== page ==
Unexpected Features: Toyota Camry 4wd

It’s strangely ironic that Toyota replaced the Camry with the Avensis, a car quickly acknowledged as one of the most boring cars ever produced. Naturally it became a top pick for taxi drivers, not only for its inevitable reliability but that its overwhelming blandness drew more attention to the taxi companies’ names glowing on top.

Before it was ruined with Toyota’s European Tastes Committee, the Camry stood proudly, if blandly, upon some excellent engineering while its passengers sat ensconced in extravagant masses of velour, at least in the ‘Executive’ versions. Like many at the time, it borrowed from its sports car siblings in the 1980s, such as fitting twin cam engines from the Celica and MR-2, albeit retuned to suit.

Forgotten, however, among the lasting marketing flair of Audi’s Quattro and Ford’s XR4x4, there was the 1988 Toyota Camry ‘4wd’. Its cause was unlikely to be helped by an asking price equivalent to £40k of today’s money. However, this did buy the mysteriously discerning gentleman some special equipment, and not just the 4wd system borrowed from the rally-developed Celica GT4 – wait, why wasn’t it the Camry GT4 then? Oh, Toyota. The engineering was there, but the rest was very much muted.

The suspension specification really does read like a toned down rally car, with larger anti-roll bars, unique spring and damper rates, a rear track narrower by 10mm, and proper structural reinforcements particularly to support the rear axle and differential. Even better, it’s a 50/50 front/rear split drive system with a central automatic locking viscous-coupling differential, not some sappy part-time affair. Together with Camry’s top-class handling, a fact that at the time was often glossed over with mocking yawns, this must have resulted in truly masterful cross-country performance, although with unaltered ground clearance (170mm), best kept on tarmac. It could be all brought to a stop quite confidently, too, with the standard front twin-piston vented 255mm discs and rear discs, upgraded from drums on 2wd models, of oddly large 269mm diameter. Reassuring, then, for a car that weighed a rather un-rally-car-like 1455kg.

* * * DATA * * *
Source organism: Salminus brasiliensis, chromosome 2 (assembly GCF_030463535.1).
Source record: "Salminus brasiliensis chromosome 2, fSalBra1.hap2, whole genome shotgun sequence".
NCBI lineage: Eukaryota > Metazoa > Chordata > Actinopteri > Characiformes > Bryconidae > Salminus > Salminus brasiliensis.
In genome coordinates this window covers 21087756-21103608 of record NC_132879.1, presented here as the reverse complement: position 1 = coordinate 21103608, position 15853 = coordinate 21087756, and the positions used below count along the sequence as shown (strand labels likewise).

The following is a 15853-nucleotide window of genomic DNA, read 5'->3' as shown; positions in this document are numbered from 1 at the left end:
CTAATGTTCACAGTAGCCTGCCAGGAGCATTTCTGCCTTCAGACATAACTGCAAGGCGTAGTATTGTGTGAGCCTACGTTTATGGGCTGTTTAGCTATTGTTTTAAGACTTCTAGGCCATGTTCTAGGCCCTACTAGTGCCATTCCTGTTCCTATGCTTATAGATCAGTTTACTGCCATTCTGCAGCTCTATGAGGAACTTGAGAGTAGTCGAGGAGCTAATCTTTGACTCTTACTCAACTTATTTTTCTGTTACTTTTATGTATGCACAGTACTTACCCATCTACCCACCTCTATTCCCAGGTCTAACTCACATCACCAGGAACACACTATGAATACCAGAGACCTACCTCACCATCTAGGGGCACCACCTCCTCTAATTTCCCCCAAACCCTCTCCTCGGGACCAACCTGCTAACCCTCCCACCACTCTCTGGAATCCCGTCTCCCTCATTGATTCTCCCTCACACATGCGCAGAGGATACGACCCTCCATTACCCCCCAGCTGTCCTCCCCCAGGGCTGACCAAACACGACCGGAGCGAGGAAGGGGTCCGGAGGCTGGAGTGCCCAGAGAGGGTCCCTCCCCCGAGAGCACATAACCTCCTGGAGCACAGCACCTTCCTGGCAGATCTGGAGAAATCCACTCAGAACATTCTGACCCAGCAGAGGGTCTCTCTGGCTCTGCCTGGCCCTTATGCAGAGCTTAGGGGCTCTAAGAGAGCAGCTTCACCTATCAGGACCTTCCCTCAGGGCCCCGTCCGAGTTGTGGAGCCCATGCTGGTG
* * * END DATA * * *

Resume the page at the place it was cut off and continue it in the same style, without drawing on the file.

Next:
Unfortunately, Audi was in its era of one-step-ahead smugness, and the 90 Quattro was one of many examples of its beating competitors to the punch. Toyota was simply too late to the party and not dressed up enough for anyone to notice. It’s four-wheel-boring’s 126bhp was outgunned by Audi’s 2nd generation of Quattro models, not to mention Vauxhall’s brilliant 16 valver in the GSI Cavalier 4×4, and the then new Subaru Legacy was also stepping into the ring – there was even a turbo version of that one.

Naturally time changes everything. Thirty years on and petty competition over 50bhp fades into insignificance. What matters is the sweetness of Toyota’s finely tuned twin cam, the coolness in the subtlety of that 4wd badging, spindly alloy wheels that scream turning-1990, and restrained Japanese styling cleanly defined in two-tone paint. Add to that rally car specification (nearly) and what comes up is a car I wish they hadn’t made so few of.

Having been made for only a short time, and even Toyota only aspired to fewer than 500 a year, apparently there’s now only one left on the road in the UK, so I suppose the only option is to desecrate a classic Celica GT4 along with adopting its turbo engine. Then it’ll show those Audi Quattros what for. Alternatively and more considerately, simply keep an eye out and a parking space free in your memory for the forlorn Japanese 4wd saloon. It’s much more interesting than it had credit for.

V6 version of the Camry, a mere 2wd, hardly distinguished from the 4wd.


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Photography courtesy of Toyota UK

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